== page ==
Bob Welch’s passing, for any Dodgers fan of age, calls to mind a classic World Series matchup — one with all the trappings.
Dodgers vs. Yankees.
Two outs, top of the ninth. Tying run at second, go-ahead run at first.
At the plate: Yankees slugger Reggie Jackson, in his prime and already an eight-time All-Star at age 32.
On the mound: Dodgers’ rookie Welch. Age: 21. Major-league experience: four months. It had been a little more than a year since the Dodgers had drafted him out of Eastern Michigan University.
The at-bat went like this:
—Fastball down the middle; and Jackson swings so hard that he staggers out of the batter’s box and nearly falls down. Strike one.
—Fastball up and in; and Jackson twists so hard to avoid the ball buzzing under his chin, he DOES fall down. Ball one.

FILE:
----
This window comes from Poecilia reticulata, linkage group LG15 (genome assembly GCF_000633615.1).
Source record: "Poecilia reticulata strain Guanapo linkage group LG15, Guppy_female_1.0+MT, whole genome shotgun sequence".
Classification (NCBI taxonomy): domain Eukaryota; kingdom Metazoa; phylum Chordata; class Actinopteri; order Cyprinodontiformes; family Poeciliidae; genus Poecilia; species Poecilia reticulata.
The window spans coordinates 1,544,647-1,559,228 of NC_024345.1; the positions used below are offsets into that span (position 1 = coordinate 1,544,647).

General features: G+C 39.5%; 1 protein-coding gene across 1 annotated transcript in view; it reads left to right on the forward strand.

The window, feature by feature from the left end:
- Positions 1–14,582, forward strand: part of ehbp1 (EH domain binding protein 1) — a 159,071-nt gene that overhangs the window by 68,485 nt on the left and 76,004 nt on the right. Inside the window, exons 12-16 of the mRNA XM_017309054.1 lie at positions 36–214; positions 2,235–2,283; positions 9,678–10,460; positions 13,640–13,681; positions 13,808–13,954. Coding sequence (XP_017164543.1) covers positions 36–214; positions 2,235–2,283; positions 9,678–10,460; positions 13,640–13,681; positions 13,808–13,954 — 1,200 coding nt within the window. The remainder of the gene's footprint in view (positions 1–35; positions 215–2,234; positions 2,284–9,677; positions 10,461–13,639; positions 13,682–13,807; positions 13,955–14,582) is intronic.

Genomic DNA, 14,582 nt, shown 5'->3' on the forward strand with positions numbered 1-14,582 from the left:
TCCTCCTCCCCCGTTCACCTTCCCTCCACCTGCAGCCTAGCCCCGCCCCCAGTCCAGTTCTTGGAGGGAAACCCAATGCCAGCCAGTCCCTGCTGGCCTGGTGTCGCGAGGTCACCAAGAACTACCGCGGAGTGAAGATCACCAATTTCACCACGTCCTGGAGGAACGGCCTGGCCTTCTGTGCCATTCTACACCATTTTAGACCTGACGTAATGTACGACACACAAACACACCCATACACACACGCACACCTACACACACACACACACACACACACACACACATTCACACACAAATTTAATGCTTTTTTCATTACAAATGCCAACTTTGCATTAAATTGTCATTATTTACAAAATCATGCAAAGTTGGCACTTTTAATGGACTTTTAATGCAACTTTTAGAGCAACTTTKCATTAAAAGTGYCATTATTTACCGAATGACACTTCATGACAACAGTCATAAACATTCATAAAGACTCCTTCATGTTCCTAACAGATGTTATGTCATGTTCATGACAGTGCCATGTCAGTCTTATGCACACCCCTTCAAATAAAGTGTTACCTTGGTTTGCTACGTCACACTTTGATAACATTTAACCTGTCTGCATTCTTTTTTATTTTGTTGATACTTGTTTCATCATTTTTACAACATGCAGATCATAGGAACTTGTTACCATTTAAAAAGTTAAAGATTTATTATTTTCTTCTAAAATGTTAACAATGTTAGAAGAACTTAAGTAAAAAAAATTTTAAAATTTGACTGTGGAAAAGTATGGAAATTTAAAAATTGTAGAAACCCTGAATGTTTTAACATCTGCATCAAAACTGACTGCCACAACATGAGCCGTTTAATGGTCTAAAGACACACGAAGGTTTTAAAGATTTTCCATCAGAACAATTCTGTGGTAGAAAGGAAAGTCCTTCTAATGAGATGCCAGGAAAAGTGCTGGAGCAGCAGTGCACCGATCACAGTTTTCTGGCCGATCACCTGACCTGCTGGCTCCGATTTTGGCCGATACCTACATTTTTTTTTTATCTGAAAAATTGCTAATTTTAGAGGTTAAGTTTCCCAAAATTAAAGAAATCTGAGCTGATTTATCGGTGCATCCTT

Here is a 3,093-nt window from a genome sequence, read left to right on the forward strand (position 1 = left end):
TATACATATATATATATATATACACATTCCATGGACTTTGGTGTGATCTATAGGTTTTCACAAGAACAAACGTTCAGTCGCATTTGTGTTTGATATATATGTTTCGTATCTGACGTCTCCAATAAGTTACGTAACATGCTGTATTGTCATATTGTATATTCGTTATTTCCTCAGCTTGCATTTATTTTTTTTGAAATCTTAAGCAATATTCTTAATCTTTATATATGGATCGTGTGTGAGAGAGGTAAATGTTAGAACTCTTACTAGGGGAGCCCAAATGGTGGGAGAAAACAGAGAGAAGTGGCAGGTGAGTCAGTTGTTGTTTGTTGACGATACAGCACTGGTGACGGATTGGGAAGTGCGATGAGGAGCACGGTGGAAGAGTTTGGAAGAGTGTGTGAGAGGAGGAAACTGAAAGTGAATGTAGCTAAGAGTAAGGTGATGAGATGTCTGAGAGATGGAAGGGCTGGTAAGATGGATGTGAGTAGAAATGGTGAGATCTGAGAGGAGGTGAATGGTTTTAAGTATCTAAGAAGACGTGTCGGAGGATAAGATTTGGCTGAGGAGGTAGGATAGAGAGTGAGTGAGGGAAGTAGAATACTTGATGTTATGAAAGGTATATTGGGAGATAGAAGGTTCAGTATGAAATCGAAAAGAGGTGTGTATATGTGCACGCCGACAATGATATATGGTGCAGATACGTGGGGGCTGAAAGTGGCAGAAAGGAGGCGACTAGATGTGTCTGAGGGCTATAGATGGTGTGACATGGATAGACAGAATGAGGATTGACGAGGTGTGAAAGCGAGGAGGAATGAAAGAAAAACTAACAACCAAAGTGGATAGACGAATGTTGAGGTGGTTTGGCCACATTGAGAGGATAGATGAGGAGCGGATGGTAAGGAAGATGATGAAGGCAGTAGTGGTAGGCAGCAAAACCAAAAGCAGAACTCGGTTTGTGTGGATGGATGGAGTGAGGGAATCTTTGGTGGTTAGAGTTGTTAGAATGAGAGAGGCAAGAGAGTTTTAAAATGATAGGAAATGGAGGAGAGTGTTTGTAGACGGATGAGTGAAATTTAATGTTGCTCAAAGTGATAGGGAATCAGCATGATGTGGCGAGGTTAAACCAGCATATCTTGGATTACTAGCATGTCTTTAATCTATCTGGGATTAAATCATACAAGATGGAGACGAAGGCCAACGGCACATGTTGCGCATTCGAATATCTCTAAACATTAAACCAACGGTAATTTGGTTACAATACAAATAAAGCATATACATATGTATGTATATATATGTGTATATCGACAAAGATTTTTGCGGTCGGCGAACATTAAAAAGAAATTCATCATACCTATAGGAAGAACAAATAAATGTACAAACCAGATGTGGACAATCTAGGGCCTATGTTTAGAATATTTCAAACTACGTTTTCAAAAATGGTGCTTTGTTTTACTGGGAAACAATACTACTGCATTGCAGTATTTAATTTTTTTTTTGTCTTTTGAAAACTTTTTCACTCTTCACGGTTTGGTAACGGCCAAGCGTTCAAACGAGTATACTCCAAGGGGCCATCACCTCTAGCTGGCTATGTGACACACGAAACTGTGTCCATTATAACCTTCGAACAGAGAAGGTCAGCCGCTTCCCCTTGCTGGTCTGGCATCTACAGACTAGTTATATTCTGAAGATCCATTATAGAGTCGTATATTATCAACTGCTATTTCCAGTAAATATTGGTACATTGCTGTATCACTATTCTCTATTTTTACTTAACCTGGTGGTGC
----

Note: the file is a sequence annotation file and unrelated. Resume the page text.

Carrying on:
—Fastball up and in; fouled back. One ball, two strikes.
—Fastball in; fouled back. Still one ball, two strikes.
—Fastball up; fouled back. Still one ball, two strikes.
—Fastball up; taken. Two balls, two strikes.
—Fastball middle; fouled back. Still two balls, two strikes.
—Fastball up and away; taken. Three balls, two strikes.
—Fastball middle; Jackson swings over it. Strike three. Game over.
Welch got the save, going the final two-thirds of an inning in a 4-3 victory.
See any trend in the way the rookie attacked superstar Jackson?
Yes, all fastballs. Unfortunately, there were no radar readings.
Otherwise we might have known how fast Jackson’s bat was traveling after he chucked it when he got back to the dugout.